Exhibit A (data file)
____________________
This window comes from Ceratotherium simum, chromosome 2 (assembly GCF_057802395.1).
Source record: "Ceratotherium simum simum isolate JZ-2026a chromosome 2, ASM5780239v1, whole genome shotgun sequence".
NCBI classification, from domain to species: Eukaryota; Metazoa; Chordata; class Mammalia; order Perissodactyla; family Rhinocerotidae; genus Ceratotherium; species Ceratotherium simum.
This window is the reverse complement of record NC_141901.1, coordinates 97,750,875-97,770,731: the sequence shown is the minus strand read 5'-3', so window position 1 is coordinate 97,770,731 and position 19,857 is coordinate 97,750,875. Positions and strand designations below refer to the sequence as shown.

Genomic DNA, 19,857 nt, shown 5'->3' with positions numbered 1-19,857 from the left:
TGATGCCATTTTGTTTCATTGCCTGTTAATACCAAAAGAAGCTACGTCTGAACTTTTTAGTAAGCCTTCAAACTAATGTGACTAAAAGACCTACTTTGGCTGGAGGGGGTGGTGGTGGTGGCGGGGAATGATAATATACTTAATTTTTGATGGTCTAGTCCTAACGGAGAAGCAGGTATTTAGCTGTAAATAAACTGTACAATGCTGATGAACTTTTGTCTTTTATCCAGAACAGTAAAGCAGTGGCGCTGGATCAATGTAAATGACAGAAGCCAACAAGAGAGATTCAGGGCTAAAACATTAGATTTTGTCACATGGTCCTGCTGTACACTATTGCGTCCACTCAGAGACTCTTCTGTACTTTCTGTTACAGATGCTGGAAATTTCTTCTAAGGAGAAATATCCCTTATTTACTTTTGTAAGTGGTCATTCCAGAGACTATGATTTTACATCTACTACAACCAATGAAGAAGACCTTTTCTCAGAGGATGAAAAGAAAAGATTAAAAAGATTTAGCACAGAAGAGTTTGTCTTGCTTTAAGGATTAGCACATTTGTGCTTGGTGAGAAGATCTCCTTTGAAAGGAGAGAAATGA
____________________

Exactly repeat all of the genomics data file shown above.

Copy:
This window comes from Ceratotherium simum, chromosome 2 (assembly GCF_057802395.1).
Source record: "Ceratotherium simum simum isolate JZ-2026a chromosome 2, ASM5780239v1, whole genome shotgun sequence".
NCBI classification, from domain to species: Eukaryota; Metazoa; Chordata; class Mammalia; order Perissodactyla; family Rhinocerotidae; genus Ceratotherium; species Ceratotherium simum.
This window is the reverse complement of record NC_141901.1, coordinates 97,750,875-97,770,731: the sequence shown is the minus strand read 5'-3', so window position 1 is coordinate 97,770,731 and position 19,857 is coordinate 97,750,875. Positions and strand designations below refer to the sequence as shown.

Genomic DNA, 19,857 nt, shown 5'->3' with positions numbered 1-19,857 from the left:
TGATGCCATTTTGTTTCATTGCCTGTTAATACCAAAAGAAGCTACGTCTGAACTTTTTAGTAAGCCTTCAAACTAATGTGACTAAAAGACCTACTTTGGCTGGAGGGGGTGGTGGTGGTGGCGGGGAATGATAATATACTTAATTTTTGATGGTCTAGTCCTAACGGAGAAGCAGGTATTTAGCTGTAAATAAACTGTACAATGCTGATGAACTTTTGTCTTTTATCCAGAACAGTAAAGCAGTGGCGCTGGATCAATGTAAATGACAGAAGCCAACAAGAGAGATTCAGGGCTAAAACATTAGATTTTGTCACATGGTCCTGCTGTACACTATTGCGTCCACTCAGAGACTCTTCTGTACTTTCTGTTACAGATGCTGGAAATTTCTTCTAAGGAGAAATATCCCTTATTTACTTTTGTAAGTGGTCATTCCAGAGACTATGATTTTACATCTACTACAACCAATGAAGAAGACCTTTTCTCAGAGGATGAAAAGAAAAGATTAAAAAGATTTAGCACAGAAGAGTTTGTCTTGCTTTAAGGATTAGCACATTTGTGCTTGGTGAGAAGATCTCCTTTGAAAGGAGAGAAATGA